Oliveira has won only two of his six most recent fights. His name won’t be found on any top-10 featherweight lists. But the former lightweight, who failed to make weight in his most recent fight, is a skilled fighter.
“He’s a dangerous opponent, long, rangy, with a diverse striking game and slick, slick submission game,” Edgar said of Oliveira. “There are no easy fights in UFC and I’m prepared.
“I’ve fought the best in my last seven fights, they were all title fights. I will be ready for Charles.”
A victory will shut the door on the most difficult stretch of Edgar’s professional career to date. It also could open the discussion about a possible rematch with Aldo.
Edgar, who is ranked 10th among all mixed martial artists by ESPN.com, suffered a unanimous decision loss Feb. 2 to Aldo at UFC 156. But Edgar gave the No. 4-ranked fighter all he could handle during the encounter. Nearly every round was closely contested.
Aldo has expressed interest in moving to lightweight after his Aug. 3 title defense against Chan Sung Jung at UFC 163 in Rio de Janeiro. Nothing is definitive at this time, but it appears Aldo is on his way out the featherweight door.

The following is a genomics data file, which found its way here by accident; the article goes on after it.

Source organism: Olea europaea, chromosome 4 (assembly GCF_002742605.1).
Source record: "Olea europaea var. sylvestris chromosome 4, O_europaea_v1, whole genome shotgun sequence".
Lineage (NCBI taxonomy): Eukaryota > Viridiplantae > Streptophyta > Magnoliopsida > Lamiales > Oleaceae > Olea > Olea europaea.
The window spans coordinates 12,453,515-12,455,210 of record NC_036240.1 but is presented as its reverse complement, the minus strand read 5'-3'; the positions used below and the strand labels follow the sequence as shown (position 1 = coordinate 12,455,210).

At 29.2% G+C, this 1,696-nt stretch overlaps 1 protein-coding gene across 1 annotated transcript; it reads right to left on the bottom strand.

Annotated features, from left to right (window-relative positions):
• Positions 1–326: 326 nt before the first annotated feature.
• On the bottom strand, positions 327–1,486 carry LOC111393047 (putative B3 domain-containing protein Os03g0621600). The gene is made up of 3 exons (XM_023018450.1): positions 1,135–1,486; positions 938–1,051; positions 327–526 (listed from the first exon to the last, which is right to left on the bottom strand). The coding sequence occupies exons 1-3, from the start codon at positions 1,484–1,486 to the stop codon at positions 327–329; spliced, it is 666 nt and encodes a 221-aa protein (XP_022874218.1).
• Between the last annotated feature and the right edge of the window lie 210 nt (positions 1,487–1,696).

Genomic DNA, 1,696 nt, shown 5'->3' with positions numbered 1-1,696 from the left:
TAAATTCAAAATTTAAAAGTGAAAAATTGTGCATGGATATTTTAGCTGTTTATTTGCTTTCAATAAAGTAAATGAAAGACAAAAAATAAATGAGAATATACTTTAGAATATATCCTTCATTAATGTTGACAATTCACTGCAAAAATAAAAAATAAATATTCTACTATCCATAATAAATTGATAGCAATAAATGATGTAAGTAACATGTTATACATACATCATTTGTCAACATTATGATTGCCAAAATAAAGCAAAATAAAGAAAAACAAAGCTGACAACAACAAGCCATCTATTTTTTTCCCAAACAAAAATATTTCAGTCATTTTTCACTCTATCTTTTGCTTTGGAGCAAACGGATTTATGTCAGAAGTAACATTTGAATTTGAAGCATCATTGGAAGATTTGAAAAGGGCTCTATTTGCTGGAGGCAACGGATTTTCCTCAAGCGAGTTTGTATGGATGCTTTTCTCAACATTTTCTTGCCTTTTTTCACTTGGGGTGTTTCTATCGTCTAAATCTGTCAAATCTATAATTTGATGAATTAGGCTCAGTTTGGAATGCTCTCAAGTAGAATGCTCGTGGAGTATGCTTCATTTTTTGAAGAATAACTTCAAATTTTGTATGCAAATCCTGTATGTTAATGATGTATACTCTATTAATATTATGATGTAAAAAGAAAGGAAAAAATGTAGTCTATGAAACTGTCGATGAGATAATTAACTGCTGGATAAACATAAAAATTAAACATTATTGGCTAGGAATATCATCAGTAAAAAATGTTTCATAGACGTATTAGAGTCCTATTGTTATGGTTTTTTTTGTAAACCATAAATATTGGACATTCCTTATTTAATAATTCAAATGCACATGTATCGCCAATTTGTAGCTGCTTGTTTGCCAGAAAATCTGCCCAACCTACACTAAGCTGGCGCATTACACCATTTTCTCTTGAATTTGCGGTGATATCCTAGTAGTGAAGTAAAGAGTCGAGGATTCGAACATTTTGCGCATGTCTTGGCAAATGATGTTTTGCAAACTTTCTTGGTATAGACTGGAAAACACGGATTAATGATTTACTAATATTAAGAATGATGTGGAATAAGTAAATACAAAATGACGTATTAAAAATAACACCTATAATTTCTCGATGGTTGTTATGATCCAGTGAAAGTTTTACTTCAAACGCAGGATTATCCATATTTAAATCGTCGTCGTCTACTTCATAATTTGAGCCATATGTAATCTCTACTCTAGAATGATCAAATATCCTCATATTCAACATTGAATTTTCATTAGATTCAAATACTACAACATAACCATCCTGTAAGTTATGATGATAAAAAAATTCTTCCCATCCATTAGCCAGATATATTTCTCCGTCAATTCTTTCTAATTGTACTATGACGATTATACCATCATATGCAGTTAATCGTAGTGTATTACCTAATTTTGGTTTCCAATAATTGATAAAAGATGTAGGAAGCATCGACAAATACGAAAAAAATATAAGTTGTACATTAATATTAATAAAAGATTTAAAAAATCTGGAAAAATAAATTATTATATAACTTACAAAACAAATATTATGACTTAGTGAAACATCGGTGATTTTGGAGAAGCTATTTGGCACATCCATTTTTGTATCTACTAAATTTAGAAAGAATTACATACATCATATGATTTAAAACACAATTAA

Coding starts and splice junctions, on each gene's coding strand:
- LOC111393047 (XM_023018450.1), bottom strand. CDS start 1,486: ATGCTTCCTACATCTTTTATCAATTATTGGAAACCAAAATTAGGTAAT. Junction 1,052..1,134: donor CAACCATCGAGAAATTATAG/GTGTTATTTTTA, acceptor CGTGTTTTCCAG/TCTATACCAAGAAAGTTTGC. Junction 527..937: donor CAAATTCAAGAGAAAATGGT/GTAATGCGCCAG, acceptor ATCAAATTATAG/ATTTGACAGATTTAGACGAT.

A rematch with Aldo isn’t currently at the top of Edgar’s priority list -- Oliveira occupies that spot, but it’s somewhere in the back of his mind. Whether Aldo competes at featherweight or lightweight, it doesn’t matter to Edgar, as long as a title is on the line.
“My goal is always to be the champion,” Edgar said. “I really haven’t thought about what might happen in this division or the lightweight division as things change. I’m just worried about getting back to my winning ways and put myself in position to fight for a title.